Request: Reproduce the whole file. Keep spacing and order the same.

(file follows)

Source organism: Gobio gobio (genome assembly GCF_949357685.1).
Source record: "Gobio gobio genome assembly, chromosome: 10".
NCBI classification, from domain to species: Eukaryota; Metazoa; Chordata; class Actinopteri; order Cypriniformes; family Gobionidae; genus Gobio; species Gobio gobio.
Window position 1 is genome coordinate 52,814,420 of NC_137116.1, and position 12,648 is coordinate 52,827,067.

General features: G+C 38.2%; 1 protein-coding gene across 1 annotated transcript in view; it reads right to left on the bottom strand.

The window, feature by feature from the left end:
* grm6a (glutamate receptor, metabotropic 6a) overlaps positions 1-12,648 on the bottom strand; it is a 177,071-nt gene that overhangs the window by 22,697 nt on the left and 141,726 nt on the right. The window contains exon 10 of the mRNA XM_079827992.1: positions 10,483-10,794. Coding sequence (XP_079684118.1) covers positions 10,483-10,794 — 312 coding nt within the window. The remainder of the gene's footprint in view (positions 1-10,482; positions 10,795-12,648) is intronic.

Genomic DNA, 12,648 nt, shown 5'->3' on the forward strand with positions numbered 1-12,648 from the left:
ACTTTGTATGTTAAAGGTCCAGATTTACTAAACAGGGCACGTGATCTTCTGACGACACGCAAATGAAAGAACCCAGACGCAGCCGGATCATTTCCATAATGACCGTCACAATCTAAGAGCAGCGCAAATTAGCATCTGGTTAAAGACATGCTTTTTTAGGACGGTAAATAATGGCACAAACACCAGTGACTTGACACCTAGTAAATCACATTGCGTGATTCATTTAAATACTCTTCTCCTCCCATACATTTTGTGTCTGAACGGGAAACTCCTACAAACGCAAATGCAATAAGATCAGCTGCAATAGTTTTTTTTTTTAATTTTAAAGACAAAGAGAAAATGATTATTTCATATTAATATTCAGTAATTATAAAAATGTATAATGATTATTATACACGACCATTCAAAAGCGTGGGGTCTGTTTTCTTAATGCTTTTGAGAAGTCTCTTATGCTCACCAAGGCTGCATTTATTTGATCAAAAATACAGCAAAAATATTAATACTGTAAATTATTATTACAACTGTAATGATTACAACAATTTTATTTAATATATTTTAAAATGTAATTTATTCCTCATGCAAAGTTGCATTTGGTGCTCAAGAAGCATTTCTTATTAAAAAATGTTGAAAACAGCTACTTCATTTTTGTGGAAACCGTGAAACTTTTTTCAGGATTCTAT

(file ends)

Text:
Source organism: Gobio gobio (genome assembly GCF_949357685.1).
Source record: "Gobio gobio genome assembly, chromosome: 10".
NCBI classification, from domain to species: Eukaryota; Metazoa; Chordata; class Actinopteri; order Cypriniformes; family Gobionidae; genus Gobio; species Gobio gobio.
Window position 1 is genome coordinate 52,814,420 of NC_137116.1, and position 12,648 is coordinate 52,827,067.

General features: G+C 38.2%; 1 protein-coding gene across 1 annotated transcript in view; it reads right to left on the bottom strand.

The window, feature by feature from the left end:
* grm6a (glutamate receptor, metabotropic 6a) overlaps positions 1-12,648 on the bottom strand; it is a 177,071-nt gene that overhangs the window by 22,697 nt on the left and 141,726 nt on the right. The window contains exon 10 of the mRNA XM_079827992.1: positions 10,483-10,794. Coding sequence (XP_079684118.1) covers positions 10,483-10,794 — 312 coding nt within the window. The remainder of the gene's footprint in view (positions 1-10,482; positions 10,795-12,648) is intronic.

Genomic DNA, 12,648 nt, shown 5'->3' on the forward strand with positions numbered 1-12,648 from the left:
ACTTTGTATGTTAAAGGTCCAGATTTACTAAACAGGGCACGTGATCTTCTGACGACACGCAAATGAAAGAACCCAGACGCAGCCGGATCATTTCCATAATGACCGTCACAATCTAAGAGCAGCGCAAATTAGCATCTGGTTAAAGACATGCTTTTTTAGGACGGTAAATAATGGCACAAACACCAGTGACTTGACACCTAGTAAATCACATTGCGTGATTCATTTAAATACTCTTCTCCTCCCATACATTTTGTGTCTGAACGGGAAACTCCTACAAACGCAAATGCAATAAGATCAGCTGCAATAGTTTTTTTTTTTAATTTTAAAGACAAAGAGAAAATGATTATTTCATATTAATATTCAGTAATTATAAAAATGTATAATGATTATTATACACGACCATTCAAAAGCGTGGGGTCTGTTTTCTTAATGCTTTTGAGAAGTCTCTTATGCTCACCAAGGCTGCATTTATTTGATCAAAAATACAGCAAAAATATTAATACTGTAAATTATTATTACAACTGTAATGATTACAACAATTTTATTTAATATATTTTAAAATGTAATTTATTCCTCATGCAAAGTTGCATTTGGTGCTCAAGAAGCATTTCTTATTAAAAAATGTTGAAAACAGCTACTTCATTTTTGTGGAAACCGTGAAACTTTTTTCAGGATTCTAT